Letting go of the wheel to turn ‘drive time’ into ‘get stuff done time.’

Editor’s note: This story first appeared in the latest issue of Field Service, a quarterly print magazine from Field Service Digital and ServiceMax. Check out the full magazine in print or online.

The digital service revolution isn’t just visible in the mobile tools technicians use, or the IoT-enabled machines they service. Soon, it will also affect techs in the driver’s seat where they spend considerable time every day shuttling between job sites.

By freeing technicians from the wheel, self-driving technologies could convert all of that wasted drive time into work time, with huge implications for productivity — and your company’s bottom line.

“We often hear about service organizations shaving a few minutes off their technicians’ administrative duties and saving the company millions of dollars,” says Patrice Eberline, VP of global customer transformation at ServiceMax. “Imagine if techs could spend all of their drive-time hours productively. The efficiency gains and cost savings would be huge.”

The automotive industry still needs to overcome three barriers before fully autonomous vehicles gain mass-market traction, but recent developments signal that the productivity boon of self-driving fleets might be around the next bend.

Barrier No. 1: Cost

Development: Waymo-Driven Chrysler Pacifica Minivan

In December, Waymo (formerly Google’s self-driving car project) and Fiat Chrysler announced that 100 Chrysler Pacifica Hybrid minivans, equipped with Waymo’s fully self-driving technology, would be ready for testing early this year.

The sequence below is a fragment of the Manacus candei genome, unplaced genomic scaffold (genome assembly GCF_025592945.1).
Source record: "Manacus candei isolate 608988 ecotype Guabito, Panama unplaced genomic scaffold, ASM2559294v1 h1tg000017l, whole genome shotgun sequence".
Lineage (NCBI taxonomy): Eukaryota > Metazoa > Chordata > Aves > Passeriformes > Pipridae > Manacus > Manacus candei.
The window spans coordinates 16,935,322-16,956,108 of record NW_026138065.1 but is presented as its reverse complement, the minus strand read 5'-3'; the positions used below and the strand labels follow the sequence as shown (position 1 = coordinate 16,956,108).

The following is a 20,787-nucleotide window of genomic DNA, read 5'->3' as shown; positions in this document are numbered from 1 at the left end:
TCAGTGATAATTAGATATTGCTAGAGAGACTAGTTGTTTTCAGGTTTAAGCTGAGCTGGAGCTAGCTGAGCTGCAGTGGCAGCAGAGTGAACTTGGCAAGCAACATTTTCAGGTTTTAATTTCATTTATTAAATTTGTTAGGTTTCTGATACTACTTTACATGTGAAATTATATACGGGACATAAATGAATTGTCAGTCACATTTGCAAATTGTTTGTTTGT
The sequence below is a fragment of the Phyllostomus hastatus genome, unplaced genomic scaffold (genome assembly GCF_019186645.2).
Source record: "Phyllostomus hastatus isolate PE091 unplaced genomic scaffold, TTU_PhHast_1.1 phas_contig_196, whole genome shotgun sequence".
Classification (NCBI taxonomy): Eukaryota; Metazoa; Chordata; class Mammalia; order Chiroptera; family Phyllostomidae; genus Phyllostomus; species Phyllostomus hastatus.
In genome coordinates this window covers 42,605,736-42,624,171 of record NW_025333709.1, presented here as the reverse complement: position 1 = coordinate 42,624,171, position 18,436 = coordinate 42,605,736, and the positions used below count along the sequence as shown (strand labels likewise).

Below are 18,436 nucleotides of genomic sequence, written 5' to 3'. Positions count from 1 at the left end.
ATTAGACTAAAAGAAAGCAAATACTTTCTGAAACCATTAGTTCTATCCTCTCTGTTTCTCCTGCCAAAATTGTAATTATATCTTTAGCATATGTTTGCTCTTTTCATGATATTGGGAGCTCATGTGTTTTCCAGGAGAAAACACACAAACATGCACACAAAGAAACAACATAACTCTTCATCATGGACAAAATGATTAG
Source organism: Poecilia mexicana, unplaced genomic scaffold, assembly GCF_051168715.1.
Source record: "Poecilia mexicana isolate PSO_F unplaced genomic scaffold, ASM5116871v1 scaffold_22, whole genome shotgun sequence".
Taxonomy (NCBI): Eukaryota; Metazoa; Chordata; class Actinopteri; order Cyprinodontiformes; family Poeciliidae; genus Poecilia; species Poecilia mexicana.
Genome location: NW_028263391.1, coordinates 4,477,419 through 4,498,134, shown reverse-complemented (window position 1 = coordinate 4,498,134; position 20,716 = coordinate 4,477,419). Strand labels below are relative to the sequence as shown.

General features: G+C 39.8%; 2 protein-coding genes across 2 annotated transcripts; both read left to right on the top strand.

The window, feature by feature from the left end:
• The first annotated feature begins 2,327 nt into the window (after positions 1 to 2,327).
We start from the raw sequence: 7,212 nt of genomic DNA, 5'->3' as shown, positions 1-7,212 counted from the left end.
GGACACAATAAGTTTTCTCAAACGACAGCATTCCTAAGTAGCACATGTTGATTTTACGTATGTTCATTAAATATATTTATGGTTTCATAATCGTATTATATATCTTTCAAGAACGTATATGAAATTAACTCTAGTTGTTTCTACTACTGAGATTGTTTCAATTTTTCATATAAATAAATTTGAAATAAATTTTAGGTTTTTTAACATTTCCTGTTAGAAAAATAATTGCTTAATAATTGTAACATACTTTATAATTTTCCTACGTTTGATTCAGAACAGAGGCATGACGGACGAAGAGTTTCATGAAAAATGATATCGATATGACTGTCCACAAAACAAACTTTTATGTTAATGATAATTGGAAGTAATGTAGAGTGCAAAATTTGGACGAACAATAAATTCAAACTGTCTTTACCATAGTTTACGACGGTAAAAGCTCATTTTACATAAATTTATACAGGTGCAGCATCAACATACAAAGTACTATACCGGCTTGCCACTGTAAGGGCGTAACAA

The big news here is that Waymo brought design and production of all self-driving hardware and software in-house. “We can build a hardware suite where each sensor complements the strength of all others. Like a person’s five senses, our sensors are more useful and more powerful when we put them all together,” Waymo CEO John Krafcik said in a speech at the Detroit Auto Show in January.

And he said that by designing its own LIDAR, which uses lasers to create 360-degree 3D maps of the vehicle’s surroundings, Waymo has been able to improve performance, while taking 90 percent out of the cost — from about $75,000 a few years ago to around $7,500 today.

If Waymo can spread production of their self-driving systems across multiple automakers and models, this would further reduce the cost, making autonomy more affordable for mass-market growth — and more likely that we’ll soon see autonomous vehicles in field service.

Barrier No. 2: Confidence

Development: Nissan’s Seamless Autonomous Mobility

At the Consumer Electronics Show in January, Nissan introduced an interesting solution that could give human passengers greater confidence in autonomous vehicle systems. It’s called Seamless Autonomous Mobility, or S.A.M.

How does it work? When the vehicle encounters an unpredictable situation — such as new road construction — it brings itself to a safe stop and requests help from the command center. There, a mobility manager uses vehicle images and sensor data to assess the situation, choose a correct action and create a safe path around the obstruction. Once the vehicle has cleared the area, it resumes fully autonomous operations.